‘I don’t like it when they call us white trash’ | tv | Hindustan Times
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‘I don’t like it when they call us white trash’

By the end of this month, mad hatter show Raising Hope, on Star World, will be taken off the air to make space for cult favourite How I Met Your Mother. This surprise hit, chronicling the life of the ne’er-do-well Chance Family, succeeded in capturing the attention of critics and audience alike, even resulting in a few Emmy nominations.

tv Updated: May 27, 2012 16:10 IST
Rochelle Pinto

By the end of this month, mad hatter show Raising Hope, on Star World, will be taken off the air to make space for cult favourite How I Met Your Mother. This surprise hit, chronicling the life of the ne’er-do-well Chance Family, succeeded in capturing the attention of critics and audience alike, even resulting in a few Emmy nominations.

The show was shot on the same lot as the thriller 24, but as patriarch Burt Chance (Garret Dillahunt) puts it, “I’m glad that show was cancelled. Though Jack Bauer would have been a better babysitter for Hope.”

Walking around the sets, where Maw-Maw (Cloris Leachman as the sometimes-lucid great-grandmother) routinely runs around in nothing but a bra, capris and heavy eye make-up, is surreal, especially when you take in the details. Baby toys, broken parts of vehicles and the odd deckchair are tossed around the house and you almost expect Maw-Maw to come stumbling down the porch stairs and trip over a hula hoop. Even the store, where Hope’s dad Jimmy, (Lucas Neff) works as a bagger, is filled with made-up products, from sodas with names like ‘fizz me up’ to six different brands of invented toothpaste. Apparently, the creators took pains not to include any real brands because they didn’t want big companies dictating the content.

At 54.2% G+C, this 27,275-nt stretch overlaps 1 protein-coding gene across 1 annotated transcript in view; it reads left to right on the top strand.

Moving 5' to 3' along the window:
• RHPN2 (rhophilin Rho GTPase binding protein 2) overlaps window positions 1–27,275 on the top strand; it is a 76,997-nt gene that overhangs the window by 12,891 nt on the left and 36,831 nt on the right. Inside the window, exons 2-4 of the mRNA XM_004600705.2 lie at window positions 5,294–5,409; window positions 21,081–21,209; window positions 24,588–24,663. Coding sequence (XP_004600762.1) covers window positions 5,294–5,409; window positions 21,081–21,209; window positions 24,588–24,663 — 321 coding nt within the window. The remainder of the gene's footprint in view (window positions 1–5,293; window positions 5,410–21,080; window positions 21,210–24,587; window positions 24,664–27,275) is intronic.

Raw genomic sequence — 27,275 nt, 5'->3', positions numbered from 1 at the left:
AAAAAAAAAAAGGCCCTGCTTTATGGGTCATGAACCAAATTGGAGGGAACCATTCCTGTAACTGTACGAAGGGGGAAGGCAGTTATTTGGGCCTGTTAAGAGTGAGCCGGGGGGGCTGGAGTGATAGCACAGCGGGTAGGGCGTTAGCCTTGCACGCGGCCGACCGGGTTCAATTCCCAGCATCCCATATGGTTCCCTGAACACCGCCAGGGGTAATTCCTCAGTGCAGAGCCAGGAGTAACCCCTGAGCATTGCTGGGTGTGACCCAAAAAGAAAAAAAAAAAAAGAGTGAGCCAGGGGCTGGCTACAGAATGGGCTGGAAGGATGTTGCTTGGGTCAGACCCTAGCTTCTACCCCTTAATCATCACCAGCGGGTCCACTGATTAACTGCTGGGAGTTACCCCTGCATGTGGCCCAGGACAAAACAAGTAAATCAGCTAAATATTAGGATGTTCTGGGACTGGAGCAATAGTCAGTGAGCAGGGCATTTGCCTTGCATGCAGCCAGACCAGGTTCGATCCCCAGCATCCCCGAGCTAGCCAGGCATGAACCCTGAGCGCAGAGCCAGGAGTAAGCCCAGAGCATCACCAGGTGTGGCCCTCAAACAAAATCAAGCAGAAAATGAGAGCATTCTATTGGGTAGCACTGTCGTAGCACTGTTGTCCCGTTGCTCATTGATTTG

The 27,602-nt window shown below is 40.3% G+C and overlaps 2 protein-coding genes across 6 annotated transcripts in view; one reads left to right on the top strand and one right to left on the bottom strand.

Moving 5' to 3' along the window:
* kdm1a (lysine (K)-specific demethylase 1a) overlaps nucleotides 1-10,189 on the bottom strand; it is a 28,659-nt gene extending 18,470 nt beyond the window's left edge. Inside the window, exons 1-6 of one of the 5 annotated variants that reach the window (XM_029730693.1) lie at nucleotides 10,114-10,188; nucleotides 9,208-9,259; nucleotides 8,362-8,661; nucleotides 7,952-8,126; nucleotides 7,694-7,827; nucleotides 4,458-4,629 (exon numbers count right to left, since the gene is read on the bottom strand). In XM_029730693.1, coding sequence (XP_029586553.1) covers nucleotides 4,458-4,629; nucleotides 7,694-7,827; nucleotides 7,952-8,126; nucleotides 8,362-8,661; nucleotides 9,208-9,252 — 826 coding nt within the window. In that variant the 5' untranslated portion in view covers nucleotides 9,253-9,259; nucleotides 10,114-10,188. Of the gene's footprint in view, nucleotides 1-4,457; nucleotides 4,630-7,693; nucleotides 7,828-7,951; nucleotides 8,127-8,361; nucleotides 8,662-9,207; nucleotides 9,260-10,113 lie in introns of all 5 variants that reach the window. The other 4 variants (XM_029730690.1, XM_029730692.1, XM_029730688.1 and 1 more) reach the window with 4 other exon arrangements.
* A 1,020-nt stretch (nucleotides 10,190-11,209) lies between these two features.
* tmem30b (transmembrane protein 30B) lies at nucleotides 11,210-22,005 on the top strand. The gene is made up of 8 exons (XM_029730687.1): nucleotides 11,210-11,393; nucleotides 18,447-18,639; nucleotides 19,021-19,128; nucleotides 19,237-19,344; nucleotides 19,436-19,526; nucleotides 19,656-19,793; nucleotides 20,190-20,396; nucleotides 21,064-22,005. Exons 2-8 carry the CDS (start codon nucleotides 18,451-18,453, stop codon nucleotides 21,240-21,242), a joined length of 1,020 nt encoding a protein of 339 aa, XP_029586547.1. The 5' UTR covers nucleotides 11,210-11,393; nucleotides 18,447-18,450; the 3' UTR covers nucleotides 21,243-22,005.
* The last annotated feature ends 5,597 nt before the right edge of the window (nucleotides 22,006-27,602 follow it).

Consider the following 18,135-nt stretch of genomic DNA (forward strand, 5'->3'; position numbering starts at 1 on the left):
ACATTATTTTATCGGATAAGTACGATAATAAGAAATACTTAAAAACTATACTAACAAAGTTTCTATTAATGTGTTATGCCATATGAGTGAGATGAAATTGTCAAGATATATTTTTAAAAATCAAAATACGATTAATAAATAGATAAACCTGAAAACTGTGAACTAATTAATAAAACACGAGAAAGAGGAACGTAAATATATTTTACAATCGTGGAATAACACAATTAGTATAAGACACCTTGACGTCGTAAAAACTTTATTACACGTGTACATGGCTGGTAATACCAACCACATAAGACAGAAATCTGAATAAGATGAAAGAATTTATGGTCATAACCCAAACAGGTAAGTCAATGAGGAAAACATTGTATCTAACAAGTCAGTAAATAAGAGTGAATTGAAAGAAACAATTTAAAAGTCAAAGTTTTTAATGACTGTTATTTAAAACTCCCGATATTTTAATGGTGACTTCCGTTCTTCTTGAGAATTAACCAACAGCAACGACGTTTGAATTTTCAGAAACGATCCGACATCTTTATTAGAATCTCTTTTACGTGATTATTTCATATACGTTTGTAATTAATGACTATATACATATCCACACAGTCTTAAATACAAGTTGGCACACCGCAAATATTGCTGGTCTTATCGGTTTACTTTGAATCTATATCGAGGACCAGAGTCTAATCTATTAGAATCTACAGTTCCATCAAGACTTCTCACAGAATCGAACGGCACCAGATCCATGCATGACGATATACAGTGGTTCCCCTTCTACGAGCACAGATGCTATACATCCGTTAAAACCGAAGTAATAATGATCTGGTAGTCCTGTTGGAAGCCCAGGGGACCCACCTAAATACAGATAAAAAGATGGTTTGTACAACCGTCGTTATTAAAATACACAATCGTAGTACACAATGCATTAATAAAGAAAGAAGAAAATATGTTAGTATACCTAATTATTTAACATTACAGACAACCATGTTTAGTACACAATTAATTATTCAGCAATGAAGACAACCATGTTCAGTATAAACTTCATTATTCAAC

The Chance Family’s house is barely kept together by Burt’s lawn-mowing business and wife Virginia’s (Martha Plimpton) job as a maid. The set designer admits it was a challenge, saying, “When I first designed it, they (the studio executives) said it looked too rich. I reworked it, and they said, ‘Now it looks too poor’. So I had to come up with innovative ways to furnish it, like putting old ceramic plates on the wall instead of paintings.”

But don’t bring up living in poverty with the cast. “I don’t like it when people call us white trash,” says Dillahunt, pseudo-aggressively. “My grandma lived in a trailer, and I had great times there. I still kind of want one.”

Ask if anybody’s ever complimented his absurd on-screen parenting skills, which include allowing kid Jimmy to eat paint, play with old tools and break windows, and Dillahunt responds, “So many people stop me on the street and say, ‘I wish you were my dad.’ But they obviously don’t!”